The Georgia Legislature enacted a law this year that would make non-compete contracts easier to enforce and give judges more leeway to make decisions when those contracts wind up in court.
Often times non-compete contracts are used when a person with expansive industry experience trains another person in a specific manner that often involves the teaching of trade secrets or other manners to be successful. The contract prevents the trainee from using this knowledge to one day compete against the trainer in the same markets.
These sort of agreements over the protection of trades secrets recently gained national exposure when Hewlett-Packard sued Mark Hurd, its former chief executive after he took a job with rival Oracle as president of one of its business units.
The new law is significant, as an earlier attempt by the state legislature to enact a similar non-compete measure in the 1990s was struck down by the Georgia Supreme Court. This November, Georgia voters will be asked to amend the state constitution to resolve the conflict. Otherwise, the new law will be invalid.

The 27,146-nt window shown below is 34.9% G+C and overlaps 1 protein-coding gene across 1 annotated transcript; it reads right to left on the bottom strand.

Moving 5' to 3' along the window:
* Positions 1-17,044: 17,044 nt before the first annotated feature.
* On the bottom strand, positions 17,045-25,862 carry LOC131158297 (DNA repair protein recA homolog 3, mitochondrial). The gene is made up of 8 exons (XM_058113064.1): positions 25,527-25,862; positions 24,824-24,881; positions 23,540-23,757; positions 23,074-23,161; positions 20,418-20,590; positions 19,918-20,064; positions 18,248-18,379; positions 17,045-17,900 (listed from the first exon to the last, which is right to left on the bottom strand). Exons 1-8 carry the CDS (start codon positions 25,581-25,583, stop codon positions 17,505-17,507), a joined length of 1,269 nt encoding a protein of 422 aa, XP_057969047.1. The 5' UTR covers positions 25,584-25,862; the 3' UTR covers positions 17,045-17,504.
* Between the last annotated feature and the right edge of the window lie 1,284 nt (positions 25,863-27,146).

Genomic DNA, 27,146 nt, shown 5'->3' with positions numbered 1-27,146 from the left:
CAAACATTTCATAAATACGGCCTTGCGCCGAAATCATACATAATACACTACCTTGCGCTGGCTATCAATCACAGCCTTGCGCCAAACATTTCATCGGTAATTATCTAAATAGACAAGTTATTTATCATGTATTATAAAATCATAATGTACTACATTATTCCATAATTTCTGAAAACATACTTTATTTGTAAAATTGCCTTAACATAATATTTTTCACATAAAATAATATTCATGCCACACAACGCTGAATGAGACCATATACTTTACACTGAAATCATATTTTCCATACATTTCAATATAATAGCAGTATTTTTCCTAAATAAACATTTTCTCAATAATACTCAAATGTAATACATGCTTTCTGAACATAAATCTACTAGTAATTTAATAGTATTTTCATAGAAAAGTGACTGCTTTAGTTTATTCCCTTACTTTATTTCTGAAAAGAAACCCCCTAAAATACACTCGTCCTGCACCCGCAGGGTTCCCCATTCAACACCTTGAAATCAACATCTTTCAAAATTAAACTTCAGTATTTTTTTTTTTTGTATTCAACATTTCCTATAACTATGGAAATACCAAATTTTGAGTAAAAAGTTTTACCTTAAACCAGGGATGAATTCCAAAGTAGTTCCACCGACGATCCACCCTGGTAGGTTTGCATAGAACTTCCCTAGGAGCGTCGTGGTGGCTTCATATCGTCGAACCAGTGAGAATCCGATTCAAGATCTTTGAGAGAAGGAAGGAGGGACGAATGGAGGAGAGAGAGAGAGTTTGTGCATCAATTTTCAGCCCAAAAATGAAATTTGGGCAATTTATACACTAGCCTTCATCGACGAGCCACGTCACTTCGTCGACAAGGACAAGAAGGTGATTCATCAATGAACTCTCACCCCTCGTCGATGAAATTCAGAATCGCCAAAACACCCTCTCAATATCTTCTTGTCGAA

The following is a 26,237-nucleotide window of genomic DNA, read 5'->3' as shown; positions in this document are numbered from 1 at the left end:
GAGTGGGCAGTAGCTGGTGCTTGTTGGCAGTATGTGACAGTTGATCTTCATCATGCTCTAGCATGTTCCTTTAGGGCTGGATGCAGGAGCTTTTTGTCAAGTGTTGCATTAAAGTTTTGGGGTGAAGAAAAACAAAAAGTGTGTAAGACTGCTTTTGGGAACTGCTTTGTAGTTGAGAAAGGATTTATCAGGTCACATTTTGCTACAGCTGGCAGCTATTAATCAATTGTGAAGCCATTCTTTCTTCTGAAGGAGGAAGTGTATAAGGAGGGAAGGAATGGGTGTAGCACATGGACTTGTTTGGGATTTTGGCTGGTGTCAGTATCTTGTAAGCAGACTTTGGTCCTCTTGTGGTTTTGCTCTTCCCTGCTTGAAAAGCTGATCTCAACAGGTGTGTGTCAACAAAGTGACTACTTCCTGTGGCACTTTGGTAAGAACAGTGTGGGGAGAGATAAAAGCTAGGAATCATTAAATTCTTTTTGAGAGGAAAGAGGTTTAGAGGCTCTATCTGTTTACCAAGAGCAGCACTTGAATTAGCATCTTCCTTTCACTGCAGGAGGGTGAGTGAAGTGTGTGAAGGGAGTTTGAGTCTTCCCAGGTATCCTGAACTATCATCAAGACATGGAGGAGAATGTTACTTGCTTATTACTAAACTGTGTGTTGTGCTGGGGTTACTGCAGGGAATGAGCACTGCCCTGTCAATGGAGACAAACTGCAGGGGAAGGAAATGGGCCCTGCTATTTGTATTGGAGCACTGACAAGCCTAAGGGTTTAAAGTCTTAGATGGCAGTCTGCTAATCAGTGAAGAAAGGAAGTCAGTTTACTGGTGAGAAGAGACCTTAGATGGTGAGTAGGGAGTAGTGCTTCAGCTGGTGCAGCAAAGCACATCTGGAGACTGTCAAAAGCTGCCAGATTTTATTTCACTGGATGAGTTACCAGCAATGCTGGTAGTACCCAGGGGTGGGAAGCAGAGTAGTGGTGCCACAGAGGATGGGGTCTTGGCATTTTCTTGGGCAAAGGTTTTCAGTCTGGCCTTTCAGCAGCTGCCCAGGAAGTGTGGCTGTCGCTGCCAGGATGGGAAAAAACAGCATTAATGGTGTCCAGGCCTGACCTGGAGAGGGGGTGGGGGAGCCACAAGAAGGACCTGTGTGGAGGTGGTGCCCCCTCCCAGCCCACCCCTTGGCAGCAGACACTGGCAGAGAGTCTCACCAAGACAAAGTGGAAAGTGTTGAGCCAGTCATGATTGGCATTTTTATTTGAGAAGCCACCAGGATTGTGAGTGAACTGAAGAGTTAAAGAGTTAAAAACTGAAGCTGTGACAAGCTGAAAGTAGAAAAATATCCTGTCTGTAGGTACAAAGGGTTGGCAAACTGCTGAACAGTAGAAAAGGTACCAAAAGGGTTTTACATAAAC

Columbus, Ga. attorney Ted Morgan is one of the foremost authorities on non-compete agreements in the state. He has over 20 years of experience handling the cases and says the new agreement caused a massive shakeup in the way the contracts are disputed.
Proponents of the change say the new law would bring Georgia in line with the majority of the United States with similar statutes, making it easier for businesses to protect trade secrets and make the state more competitive in business recruitment.
Under current law, if anyone clause is a non-compete agreement is illegal, the whole contract is invalid. Georgia is one of the few states where this is still the case.
The new legislation will allow judges to strike specific clauses that are illegal from the agreement while holding the rest enforceable.
Opponents to the change say it would hinder workers from getting jobs and starting their own businesses, which in turn hurts the economy.
Ted Morgan is working diligently to keep up with new laws as they progress and is willing to work with clients on both sides to come to favorable agreements.
Non-compete contracts that now wind up in the courts often seek to impose unreasonable restrictions on the employee, Hawkins said. The change would invite more litigation, not less, he said.
Residents in the Georgia and Alabama areas should Contact Ted Morgan today for all non-compete contract disputes.
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